Burke’s mobile phone rang. “Excuse me for a moment.”

Tess watched sadness fill Burke’s eyes as he said, “I’ll be there as soon as I can.”

“Problem, Captain?” Vlad asked when Burke ended the call.

“That was Lieutenant Montgomery calling from the hospital. Officer MacDonald didn’t survive his wounds.”

The three terra indigene exchanged a look.

“We’re sorry for your loss,” Vlad said.

“We liked him,” Tess said.

Burke put his notebook and pen in his pocket, a sign he was preparing to leave. The sadness had burned out of his blue eyes, leaving behind a fierce fire. “I may not be able to find the guns used to kill my officer and the Crow, but I will damn well find their killers. That’s a promise.”

Tess looked at Vlad, who straightened up as Burke pushed away from the table and rose.

“You won’t have to look far,” Vlad said. “You’ll find them among the dead.”

Burke stared at him.

Vlad smiled, a bitter yet satisfied expression. “I wasn’t close enough to stop them from shooting, but I caught them before they could blend in with the other humans and escape.”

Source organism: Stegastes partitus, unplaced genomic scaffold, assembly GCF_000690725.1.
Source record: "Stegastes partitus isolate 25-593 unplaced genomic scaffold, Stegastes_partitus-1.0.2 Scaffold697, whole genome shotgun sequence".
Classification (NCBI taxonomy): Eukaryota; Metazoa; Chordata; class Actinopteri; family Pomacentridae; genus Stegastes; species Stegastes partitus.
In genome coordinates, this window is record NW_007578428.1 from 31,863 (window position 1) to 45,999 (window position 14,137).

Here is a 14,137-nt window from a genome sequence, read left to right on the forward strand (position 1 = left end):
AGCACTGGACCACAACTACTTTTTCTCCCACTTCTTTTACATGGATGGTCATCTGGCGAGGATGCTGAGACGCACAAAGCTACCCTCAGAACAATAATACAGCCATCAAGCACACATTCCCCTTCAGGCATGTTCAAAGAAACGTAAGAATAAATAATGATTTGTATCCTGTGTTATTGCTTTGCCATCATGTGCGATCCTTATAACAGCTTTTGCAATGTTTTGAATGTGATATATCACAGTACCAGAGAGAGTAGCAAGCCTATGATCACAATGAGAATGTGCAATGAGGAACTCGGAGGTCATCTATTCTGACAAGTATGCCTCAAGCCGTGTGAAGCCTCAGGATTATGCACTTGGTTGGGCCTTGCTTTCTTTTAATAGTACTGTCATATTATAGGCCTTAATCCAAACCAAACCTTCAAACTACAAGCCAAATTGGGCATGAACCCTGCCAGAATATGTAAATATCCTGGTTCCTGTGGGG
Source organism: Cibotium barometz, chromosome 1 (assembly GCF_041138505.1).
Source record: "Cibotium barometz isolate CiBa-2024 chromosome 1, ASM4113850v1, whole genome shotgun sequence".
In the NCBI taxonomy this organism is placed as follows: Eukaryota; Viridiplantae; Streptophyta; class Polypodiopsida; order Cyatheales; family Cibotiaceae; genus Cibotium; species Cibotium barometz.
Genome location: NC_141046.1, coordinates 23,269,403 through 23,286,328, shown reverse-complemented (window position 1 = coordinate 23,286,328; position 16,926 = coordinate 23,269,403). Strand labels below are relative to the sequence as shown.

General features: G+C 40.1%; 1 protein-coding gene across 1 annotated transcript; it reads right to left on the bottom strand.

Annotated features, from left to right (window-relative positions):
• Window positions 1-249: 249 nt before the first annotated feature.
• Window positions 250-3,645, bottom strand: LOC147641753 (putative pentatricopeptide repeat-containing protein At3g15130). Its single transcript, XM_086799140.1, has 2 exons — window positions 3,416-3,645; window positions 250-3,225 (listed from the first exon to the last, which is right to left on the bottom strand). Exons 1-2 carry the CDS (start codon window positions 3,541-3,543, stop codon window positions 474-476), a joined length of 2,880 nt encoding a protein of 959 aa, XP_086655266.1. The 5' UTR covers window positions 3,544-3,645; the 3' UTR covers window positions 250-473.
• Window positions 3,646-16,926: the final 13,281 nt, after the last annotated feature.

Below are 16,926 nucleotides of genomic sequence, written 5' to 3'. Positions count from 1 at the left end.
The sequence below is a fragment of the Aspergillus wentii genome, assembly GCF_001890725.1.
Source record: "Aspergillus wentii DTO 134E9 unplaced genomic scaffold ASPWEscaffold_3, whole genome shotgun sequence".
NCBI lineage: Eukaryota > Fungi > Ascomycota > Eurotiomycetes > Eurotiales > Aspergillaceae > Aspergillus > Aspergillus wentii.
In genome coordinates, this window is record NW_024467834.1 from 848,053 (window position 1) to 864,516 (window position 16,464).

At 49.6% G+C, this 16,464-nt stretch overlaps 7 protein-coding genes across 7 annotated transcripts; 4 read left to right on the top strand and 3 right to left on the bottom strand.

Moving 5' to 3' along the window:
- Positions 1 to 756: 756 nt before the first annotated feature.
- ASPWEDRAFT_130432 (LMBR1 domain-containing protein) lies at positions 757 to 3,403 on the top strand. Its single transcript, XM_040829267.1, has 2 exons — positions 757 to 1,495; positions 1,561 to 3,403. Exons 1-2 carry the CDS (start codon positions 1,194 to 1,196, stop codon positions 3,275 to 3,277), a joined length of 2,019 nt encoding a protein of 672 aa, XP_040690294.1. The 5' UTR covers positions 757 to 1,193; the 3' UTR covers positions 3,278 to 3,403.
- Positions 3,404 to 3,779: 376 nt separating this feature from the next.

Burke continued to stare. “Anything I should know about those deaths? Anything that would make someone think a Sanguinati was responsible?”

Vlad shrugged. “Lots of things flying around when Air blew to the rescue. Sharp things that might slice a person’s throat. Easy enough for someone else to slip in all that blood and fall the wrong way, breaking his neck.”

Burke nodded. “That’s plausible. I imagine quite a few people had similar, if less fatal, injuries.”

“Quite a few, according to the special news report I heard,” Vlad said.

In other words, nothing that would point to one of us killing “innocent” humans, Tess thought. Of course, there were attackers who were killed by tooth or claw. But that’s a problem for the city and the police.

Burke pulled out a card and handed it to Vlad. “I need to get to the hospital. If you think of anything else, let me know. Or give Lieutenant Montgomery a call.”